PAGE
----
Thoughts on the Bride of Christ’s Royal Priesthood and Holy Ministry
Rev. Paul T. McCain
St. Paul paints a beautiful picture of the church in the Epistle to the Ephesians. In Ephesians 5 Paul describes the holy Christian church as the Bride of Christ. It is noteworthy that according to St. Paul the Christian family, a man and woman, in their calling as husband and father, and as wife and mother, are to be images of the truth that the church is the Bride of Christ. As God’s creation through the blood of Christ, the church dare never begrudge the gifts that God has given to her. She dare not sneer at God’s gift of the royal priesthood, nor dare she denigrate God’s gift of the office of the holy ministry. She receives both with thanksgiving and praise to God for his wisdom in giving these gifts. How tragic it is when the divine equilibrium between the priesthood of all believers and the office of the holy ministry devolves into a sort of civil war in the church! The church is known, according to Luther, only as “a little flock of those who accept the Word of the Lord and who teach and confess true doctrine against those who persecute them, even though they must suffer for it.”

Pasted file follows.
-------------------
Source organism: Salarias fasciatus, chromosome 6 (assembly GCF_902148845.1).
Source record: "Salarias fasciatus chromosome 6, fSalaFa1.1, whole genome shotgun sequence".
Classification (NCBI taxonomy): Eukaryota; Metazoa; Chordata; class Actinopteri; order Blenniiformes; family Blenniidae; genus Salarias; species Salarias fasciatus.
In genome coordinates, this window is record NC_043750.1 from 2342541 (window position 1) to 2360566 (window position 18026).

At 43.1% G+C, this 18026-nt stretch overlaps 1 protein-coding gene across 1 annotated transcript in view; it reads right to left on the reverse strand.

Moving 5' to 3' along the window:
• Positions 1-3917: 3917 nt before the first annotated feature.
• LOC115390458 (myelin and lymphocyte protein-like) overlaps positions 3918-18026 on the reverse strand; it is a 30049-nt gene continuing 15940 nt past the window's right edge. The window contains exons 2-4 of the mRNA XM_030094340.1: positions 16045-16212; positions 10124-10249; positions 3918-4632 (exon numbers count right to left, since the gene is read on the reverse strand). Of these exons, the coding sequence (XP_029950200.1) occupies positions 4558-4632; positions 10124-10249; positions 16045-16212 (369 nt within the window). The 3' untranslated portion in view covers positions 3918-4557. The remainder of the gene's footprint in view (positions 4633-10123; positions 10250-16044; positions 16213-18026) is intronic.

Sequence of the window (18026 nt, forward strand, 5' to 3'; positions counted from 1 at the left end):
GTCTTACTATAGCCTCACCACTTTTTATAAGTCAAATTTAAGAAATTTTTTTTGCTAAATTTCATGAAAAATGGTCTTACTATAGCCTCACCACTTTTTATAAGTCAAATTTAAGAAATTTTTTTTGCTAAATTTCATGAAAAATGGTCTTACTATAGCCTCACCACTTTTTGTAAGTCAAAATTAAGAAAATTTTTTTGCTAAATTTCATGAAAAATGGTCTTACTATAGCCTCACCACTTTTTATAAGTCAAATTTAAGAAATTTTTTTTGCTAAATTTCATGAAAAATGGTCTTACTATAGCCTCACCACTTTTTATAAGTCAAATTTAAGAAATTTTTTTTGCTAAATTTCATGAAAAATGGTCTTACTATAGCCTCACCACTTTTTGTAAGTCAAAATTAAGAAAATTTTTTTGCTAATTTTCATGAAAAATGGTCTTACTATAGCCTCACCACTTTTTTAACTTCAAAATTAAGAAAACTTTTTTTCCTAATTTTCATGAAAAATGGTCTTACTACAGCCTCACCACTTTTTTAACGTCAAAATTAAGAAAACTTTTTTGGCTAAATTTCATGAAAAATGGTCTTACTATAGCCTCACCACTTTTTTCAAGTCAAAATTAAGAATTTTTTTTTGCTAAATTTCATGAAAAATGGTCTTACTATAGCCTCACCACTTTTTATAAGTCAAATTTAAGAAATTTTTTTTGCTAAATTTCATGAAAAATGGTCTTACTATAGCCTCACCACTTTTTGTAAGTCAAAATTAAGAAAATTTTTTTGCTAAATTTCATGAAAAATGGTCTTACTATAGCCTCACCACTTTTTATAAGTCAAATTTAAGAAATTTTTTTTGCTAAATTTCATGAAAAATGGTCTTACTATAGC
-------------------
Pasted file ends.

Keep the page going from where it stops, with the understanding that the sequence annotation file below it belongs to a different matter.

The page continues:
At the heart of these issues, in addition to whatever else might be said, and even must be said, is the question of remaining thankful for and faithful to the gifts the Lord has given, in the manner in which he has chosen to give them. This brief study presents some thoughts on the royal priesthood, the office of the holy ministry, the Lutheran concept of vocation and station in life, and then applies these understandings to some contemporary questions about these important gifts that Christ has given to us. One of Luther’s great rediscoveries at the time of the Reformation was the scriptural truth that all the baptized people of God are called to be the “royal priesthood,” as St. Peter describes it in 1 Peter 2:9. We turn to Luther in light of the fact that our Lutheran Confessions make it clear that “We wish to be regarded as appealing to further extensive statements in his [Luther’s] doctrinal and polemical writings” (FC SD RN, 9; Tappert, 505; BSLK, 837), and that Martin Luther is the “chief teacher of the Augsburg Confession” (FC SD VII, 34; Tappert, 575; BSLK, 983). In Luther’s struggle against the medieval conception of the church as a structure that connected the lowly layperson to the heavenly realms through a system of meritorious works mediated by an ordained priest, Luther held high the centrality of Christ and his gospel by which each baptized person is completely free and liberated from all of his sin and set free to serve in whatever station in life to which he had been called by God. For Luther, the church is not defined by a papal hierarchy or by priestly orders, but by the gospel of the forgiveness of sins for the sake of Jesus Christ. Luther’s views demolished the Roman Catholic belief that life was to be separated into two distinct realms, the sacred and the secular. Even as Christ humbled himself to be born of a lowly virgin, so now the Christian is set free to serve in whatever status in life he is placed.